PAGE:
Primarily for general aviation discussion, but other aviation topics are also welcome.
#1784554
Brooklands wrote:
Genghis the Engineer wrote:Westcott would be a better name to use - much closer and the VOR means that most pilots know where that is.

G

Errrr, isn't Wescott an NDB, not a VOR?

Brooklands


Fair point, well made - but we still all know where it is!

G
#1784584
Longfinal wrote:It’s quite a large chunk of airspace to commandeer .

It's only an advisory warning of meat bombs, not RA(T) or CAS. I presume it's so big in order to allow for them to exit the drop aircraft some distance upwind from the DZ.
#1784597
Genghis the Engineer wrote:Fair point, well made - but we still all know where it is!

Not me. Don't have any need or interest in where NDBs live.

This isn't just snark; it's to point out that not everybody knows what somebody else knows which is why Aylesbury (or whatever town) is a better initial point of reference than what justifiably to many is an obscure location.

I'd have to look it up, which defeats the object somewhat.
#1784602
Westcott is a disused airfield marked on the chart, and a waypoint as WCO on pretty much any aviation GPS.

Aylesbury is on the chart, but isn't on most GPS systems as a waypoint.

I suppose you can't win with verbal descriptions, and that's why graphical representation of NOTAMs is the most useful form.

G
Dusty_B, chevvron liked this
#1784668
RisePilot wrote:It’s military. Being only to 10,000 feet is the clue. It’s a large area because it’s probably a multi-aircraft training drop.

Chiltern Park is up to FL150 (but only 1.5nm rad) and that's civil; I already explained why the large radius, it's not for 'multiple aircraft'; the CAA aren't bothered with the aircraft, just the meat bombs.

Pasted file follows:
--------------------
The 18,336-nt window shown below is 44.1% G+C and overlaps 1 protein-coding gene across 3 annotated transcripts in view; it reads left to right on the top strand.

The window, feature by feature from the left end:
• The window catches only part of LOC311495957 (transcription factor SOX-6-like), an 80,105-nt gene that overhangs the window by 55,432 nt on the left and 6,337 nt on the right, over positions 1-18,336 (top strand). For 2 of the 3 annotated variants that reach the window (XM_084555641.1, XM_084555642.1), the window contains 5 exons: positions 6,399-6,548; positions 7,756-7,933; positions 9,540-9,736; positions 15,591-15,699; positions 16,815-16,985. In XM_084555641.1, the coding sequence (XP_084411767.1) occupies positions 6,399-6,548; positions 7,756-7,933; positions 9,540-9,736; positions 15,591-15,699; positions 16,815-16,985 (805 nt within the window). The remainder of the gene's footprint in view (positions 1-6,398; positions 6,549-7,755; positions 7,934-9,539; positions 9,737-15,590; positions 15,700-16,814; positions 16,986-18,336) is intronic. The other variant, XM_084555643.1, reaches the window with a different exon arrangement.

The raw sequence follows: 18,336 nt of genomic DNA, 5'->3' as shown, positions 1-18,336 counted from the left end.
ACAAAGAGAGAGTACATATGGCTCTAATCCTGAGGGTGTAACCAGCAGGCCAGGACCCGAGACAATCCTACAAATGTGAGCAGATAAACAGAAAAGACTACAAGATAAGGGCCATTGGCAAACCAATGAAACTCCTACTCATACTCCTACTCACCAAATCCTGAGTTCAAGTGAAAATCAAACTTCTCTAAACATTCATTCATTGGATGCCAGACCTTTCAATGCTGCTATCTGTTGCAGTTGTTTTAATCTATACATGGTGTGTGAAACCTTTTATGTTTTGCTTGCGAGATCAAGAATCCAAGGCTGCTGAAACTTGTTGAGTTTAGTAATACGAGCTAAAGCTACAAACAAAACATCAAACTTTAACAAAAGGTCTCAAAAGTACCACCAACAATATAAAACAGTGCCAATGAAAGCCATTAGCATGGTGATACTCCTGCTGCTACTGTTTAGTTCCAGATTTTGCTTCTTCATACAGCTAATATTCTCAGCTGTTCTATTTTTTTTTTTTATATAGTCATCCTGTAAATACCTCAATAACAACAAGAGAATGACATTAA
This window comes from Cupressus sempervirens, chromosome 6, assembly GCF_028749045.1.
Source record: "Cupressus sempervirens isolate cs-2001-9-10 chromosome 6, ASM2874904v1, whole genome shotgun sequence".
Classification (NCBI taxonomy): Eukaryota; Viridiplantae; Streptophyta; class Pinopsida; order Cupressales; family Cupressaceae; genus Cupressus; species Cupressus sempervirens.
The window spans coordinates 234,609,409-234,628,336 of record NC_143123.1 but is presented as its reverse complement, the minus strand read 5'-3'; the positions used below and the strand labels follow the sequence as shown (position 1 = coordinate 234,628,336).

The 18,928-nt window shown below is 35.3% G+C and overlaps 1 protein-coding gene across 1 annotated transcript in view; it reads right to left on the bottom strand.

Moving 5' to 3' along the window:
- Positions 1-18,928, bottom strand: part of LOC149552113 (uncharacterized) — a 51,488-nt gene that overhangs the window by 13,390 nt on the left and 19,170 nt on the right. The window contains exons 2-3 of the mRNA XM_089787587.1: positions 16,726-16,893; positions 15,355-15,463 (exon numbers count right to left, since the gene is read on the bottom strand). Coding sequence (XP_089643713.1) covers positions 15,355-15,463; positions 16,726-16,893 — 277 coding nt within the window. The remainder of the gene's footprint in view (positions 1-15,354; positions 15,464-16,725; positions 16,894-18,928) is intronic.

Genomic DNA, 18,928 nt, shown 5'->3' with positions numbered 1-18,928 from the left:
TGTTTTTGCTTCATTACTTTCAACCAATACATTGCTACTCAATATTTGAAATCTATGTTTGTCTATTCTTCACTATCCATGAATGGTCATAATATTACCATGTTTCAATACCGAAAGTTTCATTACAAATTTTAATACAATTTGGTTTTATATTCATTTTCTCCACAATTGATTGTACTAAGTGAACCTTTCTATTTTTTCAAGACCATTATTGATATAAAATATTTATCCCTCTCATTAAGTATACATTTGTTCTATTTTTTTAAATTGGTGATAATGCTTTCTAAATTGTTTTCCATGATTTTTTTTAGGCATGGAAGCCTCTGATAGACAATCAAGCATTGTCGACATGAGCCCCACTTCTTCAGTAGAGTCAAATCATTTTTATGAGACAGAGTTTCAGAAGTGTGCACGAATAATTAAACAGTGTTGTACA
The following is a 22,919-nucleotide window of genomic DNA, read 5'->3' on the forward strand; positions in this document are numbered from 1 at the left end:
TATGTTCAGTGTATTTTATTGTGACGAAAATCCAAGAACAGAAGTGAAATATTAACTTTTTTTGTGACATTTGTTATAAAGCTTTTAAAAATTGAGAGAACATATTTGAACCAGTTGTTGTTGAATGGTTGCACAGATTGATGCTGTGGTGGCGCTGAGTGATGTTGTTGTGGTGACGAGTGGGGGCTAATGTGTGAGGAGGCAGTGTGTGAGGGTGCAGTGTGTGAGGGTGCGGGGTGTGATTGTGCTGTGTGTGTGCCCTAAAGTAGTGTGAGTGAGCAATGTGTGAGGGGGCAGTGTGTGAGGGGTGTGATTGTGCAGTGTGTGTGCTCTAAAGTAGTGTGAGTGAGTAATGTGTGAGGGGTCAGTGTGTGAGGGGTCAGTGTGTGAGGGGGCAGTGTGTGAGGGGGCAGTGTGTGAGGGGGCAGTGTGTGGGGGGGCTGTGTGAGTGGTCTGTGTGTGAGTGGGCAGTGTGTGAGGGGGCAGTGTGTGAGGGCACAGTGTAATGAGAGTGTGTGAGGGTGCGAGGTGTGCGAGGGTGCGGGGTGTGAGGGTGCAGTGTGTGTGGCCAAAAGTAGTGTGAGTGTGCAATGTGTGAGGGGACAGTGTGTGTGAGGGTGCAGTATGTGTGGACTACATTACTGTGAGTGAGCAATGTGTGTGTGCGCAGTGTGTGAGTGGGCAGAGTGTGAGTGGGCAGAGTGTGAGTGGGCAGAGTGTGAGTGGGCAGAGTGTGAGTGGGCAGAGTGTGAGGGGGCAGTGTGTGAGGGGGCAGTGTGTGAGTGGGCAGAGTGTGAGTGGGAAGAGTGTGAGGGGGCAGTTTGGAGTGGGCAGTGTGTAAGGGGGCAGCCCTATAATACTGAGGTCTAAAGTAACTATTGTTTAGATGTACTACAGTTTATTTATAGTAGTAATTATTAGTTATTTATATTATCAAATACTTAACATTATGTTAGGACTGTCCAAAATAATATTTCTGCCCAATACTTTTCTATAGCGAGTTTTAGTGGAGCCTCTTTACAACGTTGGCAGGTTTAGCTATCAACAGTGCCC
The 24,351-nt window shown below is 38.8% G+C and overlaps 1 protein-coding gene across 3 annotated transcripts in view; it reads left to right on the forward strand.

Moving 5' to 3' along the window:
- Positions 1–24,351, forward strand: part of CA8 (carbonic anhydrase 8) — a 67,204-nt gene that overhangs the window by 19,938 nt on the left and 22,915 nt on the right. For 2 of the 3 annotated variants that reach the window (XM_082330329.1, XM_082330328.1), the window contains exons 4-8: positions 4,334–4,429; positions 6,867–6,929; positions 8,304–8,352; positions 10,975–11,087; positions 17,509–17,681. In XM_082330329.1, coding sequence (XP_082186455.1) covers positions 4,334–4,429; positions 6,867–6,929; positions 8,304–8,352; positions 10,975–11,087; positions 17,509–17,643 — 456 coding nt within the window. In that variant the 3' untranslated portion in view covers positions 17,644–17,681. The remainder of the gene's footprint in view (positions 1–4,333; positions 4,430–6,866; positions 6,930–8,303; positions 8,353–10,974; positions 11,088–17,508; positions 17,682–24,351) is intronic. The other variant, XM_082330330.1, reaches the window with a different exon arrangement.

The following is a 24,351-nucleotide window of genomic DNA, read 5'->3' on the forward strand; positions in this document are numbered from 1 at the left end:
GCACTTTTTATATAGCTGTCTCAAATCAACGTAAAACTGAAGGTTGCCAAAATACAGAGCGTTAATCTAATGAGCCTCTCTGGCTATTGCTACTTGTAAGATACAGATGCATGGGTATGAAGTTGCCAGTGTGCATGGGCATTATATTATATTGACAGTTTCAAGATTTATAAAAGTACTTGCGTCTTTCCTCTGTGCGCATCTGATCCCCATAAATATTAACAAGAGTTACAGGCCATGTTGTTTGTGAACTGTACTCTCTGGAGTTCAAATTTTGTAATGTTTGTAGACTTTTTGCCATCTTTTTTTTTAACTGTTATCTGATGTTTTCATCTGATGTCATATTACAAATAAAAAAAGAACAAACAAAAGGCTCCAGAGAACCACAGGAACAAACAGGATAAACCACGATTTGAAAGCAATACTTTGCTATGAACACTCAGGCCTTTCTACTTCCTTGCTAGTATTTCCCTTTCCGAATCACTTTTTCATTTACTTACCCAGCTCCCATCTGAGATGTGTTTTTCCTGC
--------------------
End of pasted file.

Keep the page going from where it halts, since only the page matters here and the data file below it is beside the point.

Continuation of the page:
#1784681
chevvron wrote:
Longfinal wrote:It’s quite a large chunk of airspace to commandeer .

It's only an advisory warning of meat bombs, not RA(T) or CAS. I presume it's so big in order to allow for them to exit the drop aircraft some distance upwind from the DZ.


Exactly @chevvron . There does seem a tendency among both the NOTAM initiators and NOTAM recipients to regard a NOTAM like this as in some way taking ownership of a chunk of airspace and thereby closing it off to others. It isn't. It's simply alerting aviators to some aerial activity that is planned at a given location. What you do about that information is entirely up to you.
#1784714
David Wood wrote:
chevvron wrote:
Longfinal wrote:It’s quite a large chunk of airspace to commandeer .

It's only an advisory warning of meat bombs, not RA(T) or CAS. I presume it's so big in order to allow for them to exit the drop aircraft some distance upwind from the DZ.


Exactly @chevvron . There does seem a tendency among both the NOTAM initiators and NOTAM recipients to regard a NOTAM like this as in some way taking ownership of a chunk of airspace and thereby closing it off to others. It isn't. It's simply alerting aviators to some aerial activity that is planned at a given location. What you do about that information is entirely up to you.


There is a world of difference between a NOTAM for something like a fixed balloon or model aircraft and one for a DZ. In effect, if not in law, the airspace does become a restricted zone as you would be extremely foolish to fly through it without contacting the organisers or controlling agency. If someone flies through a NOTAM'ed DZ and comes into conflict or worse, the Authority won't be forgiving.
#1784743